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Elizabeth Kelso, one of 338 convicts transported on the Coromandel and Experiment, November 1803
Name, Aliases & Gender
Birth, Occupation & Death
|Date of Birth:
|Date of Death:
life span was 61 years*
* Median life span based on contributions
Conviction & Transportation
Sentenced to 7 years
||Australian Joint Copying Project. Microfilm Roll 87, Class and Piece Number HO11/1, Page Number 352
||This record is one of the entries in the British convict transportation registers 1787-1867 database compiled by State Library of Queensland from British Home Office (HO) records which are available on microfilm as part of the Australian Joint Copying Project.
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Phil Hands on 20th March, 2017 wrote:
Tried and convicted on 27th October 1802 at the Old Bailey for theft of a cloak, two mussing gowns, two gowns, an apron, a shawl, and a night waistcoat, the property of Henry Pritchard, in his dwelling-house, she was sentenced to transportation for 7 years.
Left England on 2nd January 1804.
Ship:- the ‘Experiment’ sailed with 138 female convicts on board of which 6 died during the voyage.
Arrived on 24th June 1804.
Married convict Daniel Smallwood, (a widower) on 4th April 1808 at Parramatta.
Citation details: year 1808 page 72 no 276
Daniel Smallwood of the parish of St John Parramatta and Elizabeth Kelso of ditto were married in this church by banns this fourth day of April in the year one thousand eight hundred and eight by me Anthony Fenn Kemp J.P.
Daniel signed the register and Elizabeth made her X mark in the presence of Jane (?) and Mary Batman who both signed the register
Old Bailey Trial Transcription.
Reference Number: t18021027-10
756. ELIZABETH KELSO was indicted for feloniously stealing, on the 23d of October , a cloak, value 2s. two mussing gowns, value 1l. 2s. two gowns, value 17s. an apron, value 3d a shawl, value 3d. and a night waistcoat, value 6d. the property of Henry Pritchard , in his dwelling-house .
HENRY PRITCHARD sworn. - I am a brushmaker , and keep a house, No. 54, Newgate-street ; I lost the articles mentioned in the indictment, on Saturday last, about one O’clock in the day, from the three pair of stairs room, which is my bed-room; the prisoner was a stranger to me; on the Monday following, in consequence of information, I went with Sarah Malin and the constable, to the prisoner’s room behind St. Geroge’s-market; I found the prisoner in the room; the door was locked, and we did not get admittance for some time; we then found a cotton gown and an apron belonging to me; the officer searched the room, but found no other part of the property; she was then secured; Miss Malin keeps a school, and lodges in my house.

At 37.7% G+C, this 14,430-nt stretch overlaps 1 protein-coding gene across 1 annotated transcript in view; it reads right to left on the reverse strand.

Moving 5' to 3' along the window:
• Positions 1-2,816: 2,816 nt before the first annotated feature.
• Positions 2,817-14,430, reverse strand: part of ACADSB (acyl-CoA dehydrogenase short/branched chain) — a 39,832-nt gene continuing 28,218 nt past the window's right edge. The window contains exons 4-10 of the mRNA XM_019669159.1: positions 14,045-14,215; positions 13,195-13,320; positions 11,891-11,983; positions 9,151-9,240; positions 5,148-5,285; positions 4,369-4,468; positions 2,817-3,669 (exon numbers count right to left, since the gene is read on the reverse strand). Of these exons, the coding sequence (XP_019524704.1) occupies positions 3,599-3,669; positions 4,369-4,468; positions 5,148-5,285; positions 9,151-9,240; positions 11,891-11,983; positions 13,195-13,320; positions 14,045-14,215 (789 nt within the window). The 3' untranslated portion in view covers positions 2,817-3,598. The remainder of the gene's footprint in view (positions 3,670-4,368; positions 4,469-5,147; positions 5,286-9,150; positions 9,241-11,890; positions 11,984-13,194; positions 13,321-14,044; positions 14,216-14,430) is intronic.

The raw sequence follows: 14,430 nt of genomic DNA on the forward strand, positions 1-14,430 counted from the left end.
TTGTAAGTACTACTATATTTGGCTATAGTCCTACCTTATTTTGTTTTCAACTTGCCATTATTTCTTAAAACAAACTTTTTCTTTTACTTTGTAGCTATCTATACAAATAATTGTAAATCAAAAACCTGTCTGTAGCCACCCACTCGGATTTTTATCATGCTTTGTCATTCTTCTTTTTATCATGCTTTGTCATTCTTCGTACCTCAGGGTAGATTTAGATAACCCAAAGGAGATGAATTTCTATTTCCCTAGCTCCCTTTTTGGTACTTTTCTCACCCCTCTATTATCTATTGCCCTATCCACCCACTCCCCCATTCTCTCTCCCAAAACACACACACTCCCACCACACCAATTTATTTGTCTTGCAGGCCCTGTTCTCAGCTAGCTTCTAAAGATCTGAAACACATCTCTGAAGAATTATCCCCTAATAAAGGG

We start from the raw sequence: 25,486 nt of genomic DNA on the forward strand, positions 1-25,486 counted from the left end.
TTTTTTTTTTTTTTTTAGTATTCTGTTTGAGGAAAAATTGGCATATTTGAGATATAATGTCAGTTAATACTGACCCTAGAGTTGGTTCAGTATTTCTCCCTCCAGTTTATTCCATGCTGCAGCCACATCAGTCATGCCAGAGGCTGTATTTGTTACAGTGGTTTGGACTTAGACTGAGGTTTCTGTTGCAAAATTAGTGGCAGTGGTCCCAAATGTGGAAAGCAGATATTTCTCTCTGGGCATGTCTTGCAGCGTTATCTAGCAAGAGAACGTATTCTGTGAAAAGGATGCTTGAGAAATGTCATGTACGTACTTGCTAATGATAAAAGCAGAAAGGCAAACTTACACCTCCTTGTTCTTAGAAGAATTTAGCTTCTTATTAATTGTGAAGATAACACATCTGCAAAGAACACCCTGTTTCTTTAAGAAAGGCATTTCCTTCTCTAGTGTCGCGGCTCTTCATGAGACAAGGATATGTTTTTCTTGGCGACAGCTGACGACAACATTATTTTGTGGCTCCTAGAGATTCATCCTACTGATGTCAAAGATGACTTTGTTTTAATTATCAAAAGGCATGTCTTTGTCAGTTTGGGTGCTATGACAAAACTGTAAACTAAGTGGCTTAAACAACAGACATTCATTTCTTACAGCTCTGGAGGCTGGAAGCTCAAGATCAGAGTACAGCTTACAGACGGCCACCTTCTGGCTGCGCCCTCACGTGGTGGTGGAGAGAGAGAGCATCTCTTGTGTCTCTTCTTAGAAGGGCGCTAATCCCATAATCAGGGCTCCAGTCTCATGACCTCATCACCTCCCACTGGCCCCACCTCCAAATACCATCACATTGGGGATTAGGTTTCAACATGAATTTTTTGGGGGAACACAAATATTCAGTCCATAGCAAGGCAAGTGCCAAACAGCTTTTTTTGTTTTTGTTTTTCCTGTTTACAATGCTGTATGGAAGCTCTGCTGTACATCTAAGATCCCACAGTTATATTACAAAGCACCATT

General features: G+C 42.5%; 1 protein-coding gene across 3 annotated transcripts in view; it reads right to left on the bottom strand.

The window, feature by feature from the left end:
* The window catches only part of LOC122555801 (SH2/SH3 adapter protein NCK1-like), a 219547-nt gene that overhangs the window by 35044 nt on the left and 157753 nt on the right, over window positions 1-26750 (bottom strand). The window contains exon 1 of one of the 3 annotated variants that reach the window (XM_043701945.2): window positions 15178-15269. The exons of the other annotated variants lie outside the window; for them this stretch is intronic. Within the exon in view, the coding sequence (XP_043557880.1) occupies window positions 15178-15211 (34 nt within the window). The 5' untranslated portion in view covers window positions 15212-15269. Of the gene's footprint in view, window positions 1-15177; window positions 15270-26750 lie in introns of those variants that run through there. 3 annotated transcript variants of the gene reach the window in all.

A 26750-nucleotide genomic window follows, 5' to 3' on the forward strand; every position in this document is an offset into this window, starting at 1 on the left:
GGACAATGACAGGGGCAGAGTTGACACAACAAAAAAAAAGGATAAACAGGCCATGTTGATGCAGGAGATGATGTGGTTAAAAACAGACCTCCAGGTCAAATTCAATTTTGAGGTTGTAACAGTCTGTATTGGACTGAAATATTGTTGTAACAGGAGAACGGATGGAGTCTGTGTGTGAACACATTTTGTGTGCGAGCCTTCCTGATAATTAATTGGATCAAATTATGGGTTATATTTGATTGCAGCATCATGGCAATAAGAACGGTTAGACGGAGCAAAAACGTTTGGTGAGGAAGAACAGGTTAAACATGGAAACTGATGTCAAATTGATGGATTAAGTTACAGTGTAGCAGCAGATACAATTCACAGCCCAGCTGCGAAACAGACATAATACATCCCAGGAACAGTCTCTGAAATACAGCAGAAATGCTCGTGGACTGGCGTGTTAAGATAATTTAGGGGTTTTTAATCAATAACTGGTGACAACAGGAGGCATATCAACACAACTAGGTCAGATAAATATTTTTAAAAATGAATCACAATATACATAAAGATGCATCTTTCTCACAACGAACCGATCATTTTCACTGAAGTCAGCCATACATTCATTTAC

SARAH MALIN sworn. - I keep a school in the prosecutor’s house: On Saturday last, a little after one o’clock, our young ladies were nearly all gone, I was going up stairs, and upon opening the door, met a person very much resembling the prisoner, but I cannot swear to her; I believe her to be the person, but she was in a very different dress when I saw her again. I asked her what was her business, she told me she came from Mrs. Peppercorn, in Newgate-market, who wished to know what I had a quarter with a little girl; I said, if she would give me her mistress’s address I would wait of her; she said I had better do so; she said her mistress did not live in the market, but in lodgings, which she described very particularly, as also the situation of the shop; she then bid me good morning; she had at that time a bundle in her apron; she had neither bonnet nor cloak on; I then went to Mrs. Peppercorn, but she knew nothing of it; I afterwards went to the prisoner’s apartment, and saw her there; there was a gown and an apron found, which I shall know when they are produced; the constable has them.(William Shepherd, a constable, produced the property that he had found in the prisoner’s apartment.)(Mary Britchard, the wife of the prosecutor, identified the gown and the apron.)
Q. What is the value of that gown and apron? A. I suppose the gown about 4s. and the apron 3d.
Prisoner’s defence. That lady has sworn false.
GUILTY, aged 21.
Of stealing the goods, value 4s. 3d.
Transported for seven years .
Denis Pember on 14th October, 2017 wrote:
Elizabeth and Daniel were recorded in the 1828 census:
[Ref S1225] Smallwood, Daniel, 65, free by servitude, Matilda, 1791, farmer Pitt Town, 120 acres, 40 acres cleared, 40 acres cultivated, 4 horses, 100 horned cattle, 50 sheep.
[Ref S1226] Smallwood or Kelso, Elizabeth, 45, free by servitude, Experiment, 1804.
[Ref S1227] Smallwood, Elizabeth 28, born in the colony.
[Ref S1228] Smallwood, James, 26, born in the colony.
[Ref S1229] Smallwood, Ann, 21, born in the colony.
[Ref S1230] Smallwood, Daniel 6, born in the colony.
[Ref S1231] Smallwood, Elizabeth 3, born in the colony.
[Ref S1232] Smallwood, Ann, 14, born in the colony.
Convict Changes History
Phil Hands on 20th March, 2017 made the following changes:
date of birth: 1783 (prev. 0000), gender: f, crime